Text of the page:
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Summaries for the Public from Clinical Thyroidology (from recent articles in Clinical Thyroidology)
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Does a break in antithyroid drug treatment of hyperthyroidism lead to an increased risk of agranulocytosis?


Hyperthyroidism: a condition where the thyroid gland is overactive and produces too much thyroid hormone. Hyperthyroidism may be treated with antithyroid meds (Methimazole, Propylthiouracil), radioactive iodine or surgery.

Methimazole (MMI): an antithyroid medication that blocks the thyroid from making thyroid hormone. Methimazole is used to treat hyperthyroidism, especially when it is caused by Graves’ disease.

Propylthiouracil (PTU): an antithyroid medication that blocks the thyroid from making thyroid hormone. Propylthiouracil is used to treat hyperthyroidism, especially in women during pregnancy.

Agranulocytosis: a marked decrease in the white blood cell count that causes a patient to be more likely to develop an infection. This is commonly associated with a fever and/or a sore throat.

White blood cells: the infection-fighting cells of the blood.

The antithyroid drugs methimazole (MMI) and propylthiouracil (PTU) are used as one option to treat patients with hyperthyroidism, especially those with Graves’ disease. The goal of antithyroid drug treatment is to treat for a defined period of time then stop to determine if the Graves’ disease has gone into remission. If the hyperthyroidism returns, the antithyroid drugs are re-started. Agranulocytosis, a marked decrease in white blood cells which increases the risk for infection, is a rare complication of treatment with the antithyroid drugs. Most cases of agranulocytosis occur within 3 months of beginning therapy with these drugs. There has been speculation that re-starting therapy with these drugs in patients who have relapsed after the first course of antithyroid drug treatment may increase the risk or accelerate the onset of agranulocytosis. This study was designed to exam whether agranulocytosis is likely to occur faster in a patient who stops antithyroid drug therapy and then resumes at a later time in contrast to a patient who stays on the drug continuously.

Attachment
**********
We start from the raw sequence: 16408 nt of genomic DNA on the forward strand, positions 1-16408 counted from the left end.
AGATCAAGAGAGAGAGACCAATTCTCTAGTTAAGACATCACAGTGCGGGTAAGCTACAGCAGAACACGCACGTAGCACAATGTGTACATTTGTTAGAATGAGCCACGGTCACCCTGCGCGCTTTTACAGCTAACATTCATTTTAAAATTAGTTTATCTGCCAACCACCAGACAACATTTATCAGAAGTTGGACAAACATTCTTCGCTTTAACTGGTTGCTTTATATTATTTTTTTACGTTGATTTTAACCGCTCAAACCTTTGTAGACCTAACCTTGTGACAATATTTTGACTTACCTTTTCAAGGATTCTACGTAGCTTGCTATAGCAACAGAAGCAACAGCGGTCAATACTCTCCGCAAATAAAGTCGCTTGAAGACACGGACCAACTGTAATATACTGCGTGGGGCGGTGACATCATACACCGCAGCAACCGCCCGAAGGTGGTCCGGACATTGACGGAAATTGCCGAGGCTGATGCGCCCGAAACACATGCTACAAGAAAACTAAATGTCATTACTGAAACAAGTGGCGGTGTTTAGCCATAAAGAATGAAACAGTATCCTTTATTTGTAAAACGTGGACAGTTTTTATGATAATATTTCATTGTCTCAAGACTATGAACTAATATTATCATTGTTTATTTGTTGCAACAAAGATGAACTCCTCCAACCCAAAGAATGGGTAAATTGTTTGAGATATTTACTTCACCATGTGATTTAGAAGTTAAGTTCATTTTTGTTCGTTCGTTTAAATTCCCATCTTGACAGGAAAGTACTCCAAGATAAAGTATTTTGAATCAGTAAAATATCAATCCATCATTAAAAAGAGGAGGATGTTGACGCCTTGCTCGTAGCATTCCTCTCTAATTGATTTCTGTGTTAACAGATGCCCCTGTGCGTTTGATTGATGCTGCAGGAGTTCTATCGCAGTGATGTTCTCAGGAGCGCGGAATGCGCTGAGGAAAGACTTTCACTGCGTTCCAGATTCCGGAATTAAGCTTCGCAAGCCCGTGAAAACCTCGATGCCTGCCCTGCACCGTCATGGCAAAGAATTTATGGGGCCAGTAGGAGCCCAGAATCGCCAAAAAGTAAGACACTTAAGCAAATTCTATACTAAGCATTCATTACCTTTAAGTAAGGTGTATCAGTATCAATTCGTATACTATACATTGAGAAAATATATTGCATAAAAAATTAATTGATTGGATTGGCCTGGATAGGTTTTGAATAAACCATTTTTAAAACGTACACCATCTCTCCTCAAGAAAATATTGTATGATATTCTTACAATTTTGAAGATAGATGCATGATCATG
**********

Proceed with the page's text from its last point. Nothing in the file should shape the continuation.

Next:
Kobayashi S et al. Characteristics of Agranulocytosis as an Adverse Effect of Antithyroid Drugs in the Second or Later Course of Treatment. Thyroid. December 16, 2013 [Epub ahead of print]. Available at

A total of 87 patients seen at the Ito Hospital in Tokyo between 1983 and 2012 were found to have agranulocytosis. After excluding patients with other possible causes, 67 patients were identified as having MMI or PTU-induced agranulocytosis. Of these, 35 developed it while on a continuous course of the drug, while 22 had gaps in therapy that ranged from 5 months to 22 years. On closer inspection, several of the latter patients were excluded because they did not fit the criteria for the study, leaving 14 patients with interrupted treatment.

There was no significant difference in the time to onset of agranulocytosis between the continuous or the interrupted groups. No agranulocytosis occurred in patients with 1-5 months of a "gap". None of the patients in the continuous treatment group who were exposed to the other drug developed side effects, whereas 9 of 10 patients in the "gap" group exposed to the other drug developed minor side effects. Thus, short term gaps (<5 months) did not appear to increase the rapidity of occurrence of agranulocytosis.

After re-starting MMI or PTU therapy following a 5 or month gap, patients should be observed for agranulocytosis for the first 3 months, similarly to those who start these drugs for the first time. Patients should be aware of the signs and symptoms of agranulocytosis which include fever, fatigue or sore throat. If these occur they should notify their physician and have a white blood cell count measured before resuming MMI or PTU.

—Glenn Braunstein, MD



Graves’ disease:

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